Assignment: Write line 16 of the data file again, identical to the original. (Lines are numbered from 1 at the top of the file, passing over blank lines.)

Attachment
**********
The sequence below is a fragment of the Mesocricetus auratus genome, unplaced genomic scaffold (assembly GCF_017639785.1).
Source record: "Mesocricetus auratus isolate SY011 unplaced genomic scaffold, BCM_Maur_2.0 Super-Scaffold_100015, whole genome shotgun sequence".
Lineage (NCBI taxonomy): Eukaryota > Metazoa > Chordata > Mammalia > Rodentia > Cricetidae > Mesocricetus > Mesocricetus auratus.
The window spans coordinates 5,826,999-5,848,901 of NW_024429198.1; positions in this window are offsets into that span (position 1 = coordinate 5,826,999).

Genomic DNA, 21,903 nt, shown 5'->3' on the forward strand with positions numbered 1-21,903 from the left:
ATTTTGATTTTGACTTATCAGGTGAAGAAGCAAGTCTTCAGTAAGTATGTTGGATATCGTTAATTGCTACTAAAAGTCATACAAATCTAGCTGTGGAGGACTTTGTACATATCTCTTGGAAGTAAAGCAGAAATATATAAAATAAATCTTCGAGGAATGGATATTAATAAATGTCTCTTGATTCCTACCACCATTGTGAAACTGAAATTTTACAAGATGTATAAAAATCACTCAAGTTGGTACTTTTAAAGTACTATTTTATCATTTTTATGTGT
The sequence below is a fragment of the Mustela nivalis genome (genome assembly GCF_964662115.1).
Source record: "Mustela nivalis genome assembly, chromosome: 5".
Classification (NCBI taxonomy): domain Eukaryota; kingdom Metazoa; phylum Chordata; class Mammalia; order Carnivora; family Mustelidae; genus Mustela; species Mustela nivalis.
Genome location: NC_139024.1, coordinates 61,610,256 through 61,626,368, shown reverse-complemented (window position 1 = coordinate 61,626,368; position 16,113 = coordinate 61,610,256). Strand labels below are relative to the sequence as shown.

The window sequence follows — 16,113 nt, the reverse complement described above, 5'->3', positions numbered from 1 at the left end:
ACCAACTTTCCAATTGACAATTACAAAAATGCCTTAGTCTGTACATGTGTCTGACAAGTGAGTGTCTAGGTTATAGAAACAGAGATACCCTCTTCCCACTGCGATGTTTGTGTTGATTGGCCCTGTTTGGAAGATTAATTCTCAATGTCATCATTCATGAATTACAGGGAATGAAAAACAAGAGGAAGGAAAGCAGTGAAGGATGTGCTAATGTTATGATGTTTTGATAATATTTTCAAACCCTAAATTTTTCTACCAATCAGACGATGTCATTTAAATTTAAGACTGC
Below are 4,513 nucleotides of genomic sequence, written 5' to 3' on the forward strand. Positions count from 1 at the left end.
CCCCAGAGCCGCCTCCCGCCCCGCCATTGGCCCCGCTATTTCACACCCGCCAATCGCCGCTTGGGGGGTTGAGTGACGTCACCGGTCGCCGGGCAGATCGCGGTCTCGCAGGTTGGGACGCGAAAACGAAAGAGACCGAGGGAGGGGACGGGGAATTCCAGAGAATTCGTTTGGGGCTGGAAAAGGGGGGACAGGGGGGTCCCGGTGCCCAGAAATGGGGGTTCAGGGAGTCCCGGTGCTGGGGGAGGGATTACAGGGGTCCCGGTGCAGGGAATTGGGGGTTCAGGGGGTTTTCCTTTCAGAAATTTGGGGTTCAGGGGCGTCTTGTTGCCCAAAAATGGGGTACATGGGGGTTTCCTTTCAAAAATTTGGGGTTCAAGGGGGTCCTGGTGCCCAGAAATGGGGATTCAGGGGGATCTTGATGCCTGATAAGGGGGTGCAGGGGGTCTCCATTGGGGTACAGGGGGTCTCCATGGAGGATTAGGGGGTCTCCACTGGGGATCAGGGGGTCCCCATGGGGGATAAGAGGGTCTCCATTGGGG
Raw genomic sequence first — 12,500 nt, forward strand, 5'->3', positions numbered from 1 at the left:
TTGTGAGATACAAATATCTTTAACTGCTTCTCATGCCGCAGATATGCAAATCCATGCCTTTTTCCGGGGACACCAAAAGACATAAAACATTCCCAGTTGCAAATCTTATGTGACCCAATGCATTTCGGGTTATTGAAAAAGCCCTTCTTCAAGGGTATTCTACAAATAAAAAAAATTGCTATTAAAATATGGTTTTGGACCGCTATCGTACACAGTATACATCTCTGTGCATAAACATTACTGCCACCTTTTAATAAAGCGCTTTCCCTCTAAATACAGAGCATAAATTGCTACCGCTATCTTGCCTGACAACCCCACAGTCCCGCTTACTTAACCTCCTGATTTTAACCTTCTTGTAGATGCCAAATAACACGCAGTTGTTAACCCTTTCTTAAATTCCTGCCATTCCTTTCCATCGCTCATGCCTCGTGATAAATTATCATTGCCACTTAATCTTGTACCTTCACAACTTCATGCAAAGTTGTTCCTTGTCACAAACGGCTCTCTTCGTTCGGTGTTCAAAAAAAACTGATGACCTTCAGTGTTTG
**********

TTGTGAGATACAAATATCTTTAACTGCTTCTCATGCCGCAGATATGCAAATCCATGCCTTTTTCCGGGGACACCAAAAGACATAAAACATTCCCAGTTGCAAATCTTATGTGACCCAATGCATTTCGGGTTATTGAAAAAGCCCTTCTTCAAGGGTATTCTACAAATAAAAAAAATTGCTATTAAAATATGGTTTTGGACCGCTATCGTACACAGTATACATCTCTGTGCATAAACATTACTGCCACCTTTTAATAAAGCGCTTTCCCTCTAAATACAGAGCATAAATTGCTACCGCTATCTTGCCTGACAACCCCACAGTCCCGCTTACTTAACCTCCTGATTTTAACCTTCTTGTAGATGCCAAATAACACGCAGTTGTTAACCCTTTCTTAAATTCCTGCCATTCCTTTCCATCGCTCATGCCTCGTGATAAATTATCATTGCCACTTAATCTTGTACCTTCACAACTTCATGCAAAGTTGTTCCTTGTCACAAACGGCTCTCTTCGTTCGGTGTTCAAAAAAAACTGATGACCTTCAGTGTTTG